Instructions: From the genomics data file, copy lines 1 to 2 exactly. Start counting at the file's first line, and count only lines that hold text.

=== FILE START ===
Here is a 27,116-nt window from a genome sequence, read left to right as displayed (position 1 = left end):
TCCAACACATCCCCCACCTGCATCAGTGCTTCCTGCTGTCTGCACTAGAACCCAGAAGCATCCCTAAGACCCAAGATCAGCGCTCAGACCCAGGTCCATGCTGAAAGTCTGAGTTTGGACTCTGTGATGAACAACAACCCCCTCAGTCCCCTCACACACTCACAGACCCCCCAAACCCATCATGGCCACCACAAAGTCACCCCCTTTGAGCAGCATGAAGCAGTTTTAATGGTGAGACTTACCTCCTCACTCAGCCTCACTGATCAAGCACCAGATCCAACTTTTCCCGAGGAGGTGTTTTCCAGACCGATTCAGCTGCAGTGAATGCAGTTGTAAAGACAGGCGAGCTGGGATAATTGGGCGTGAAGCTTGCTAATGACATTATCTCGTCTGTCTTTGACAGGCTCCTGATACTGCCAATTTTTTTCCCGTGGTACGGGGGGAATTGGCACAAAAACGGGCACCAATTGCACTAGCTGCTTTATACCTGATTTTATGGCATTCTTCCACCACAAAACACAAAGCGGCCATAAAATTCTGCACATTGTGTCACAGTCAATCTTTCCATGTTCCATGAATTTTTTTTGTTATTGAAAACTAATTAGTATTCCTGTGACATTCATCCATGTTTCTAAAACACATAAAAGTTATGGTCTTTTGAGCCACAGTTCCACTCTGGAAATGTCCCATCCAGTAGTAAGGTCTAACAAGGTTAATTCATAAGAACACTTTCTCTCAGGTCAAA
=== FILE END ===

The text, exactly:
Here is a 27,116-nt window from a genome sequence, read left to right as displayed (position 1 = left end):
TCCAACACATCCCCCACCTGCATCAGTGCTTCCTGCTGTCTGCACTAGAACCCAGAAGCATCCCTAAGACCCAAGATCAGCGCTCAGACCCAGGTCCATGCTGAAAGTCTGAGTTTGGACTCTGTGATGAACAACAACCCCCTCAGTCCCCTCACACACTCACAGACCCCCCAAACCCATCATGGCCACCACAAAGTCACCCCCTTTGAGCAGCATGAAGCAGTTTTAATGGTGAGACTTACCTCCTCACTCAGCCTCACTGATCAAGCACCAGATCCAACTTTTCCCGAGGAGGTGTTTTCCAGACCGATTCAGCTGCAGTGAATGCAGTTGTAAAGACAGGCGAGCTGGGATAATTGGGCGTGAAGCTTGCTAATGACATTATCTCGTCTGTCTTTGACAGGCTCCTGATACTGCCAATTTTTTTCCCGTGGTACGGGGGGAATTGGCACAAAAACGGGCACCAATTGCACTAGCTGCTTTATACCTGATTTTATGGCATTCTTCCACCACAAAACACAAAGCGGCCATAAAATTCTGCACATTGTGTCACAGTCAATCTTTCCATGTTCCATGAATTTTTTTTGTTATTGAAAACTAATTAGTATTCCTGTGACATTCATCCATGTTTCTAAAACACATAAAAGTTATGGTCTTTTGAGCCACAGTTCCACTCTGGAAATGTCCCATCCAGTAGTAAGGTCTAACAAGGTTAATTCATAAGAACACTTTCTCTCAGGTCAAA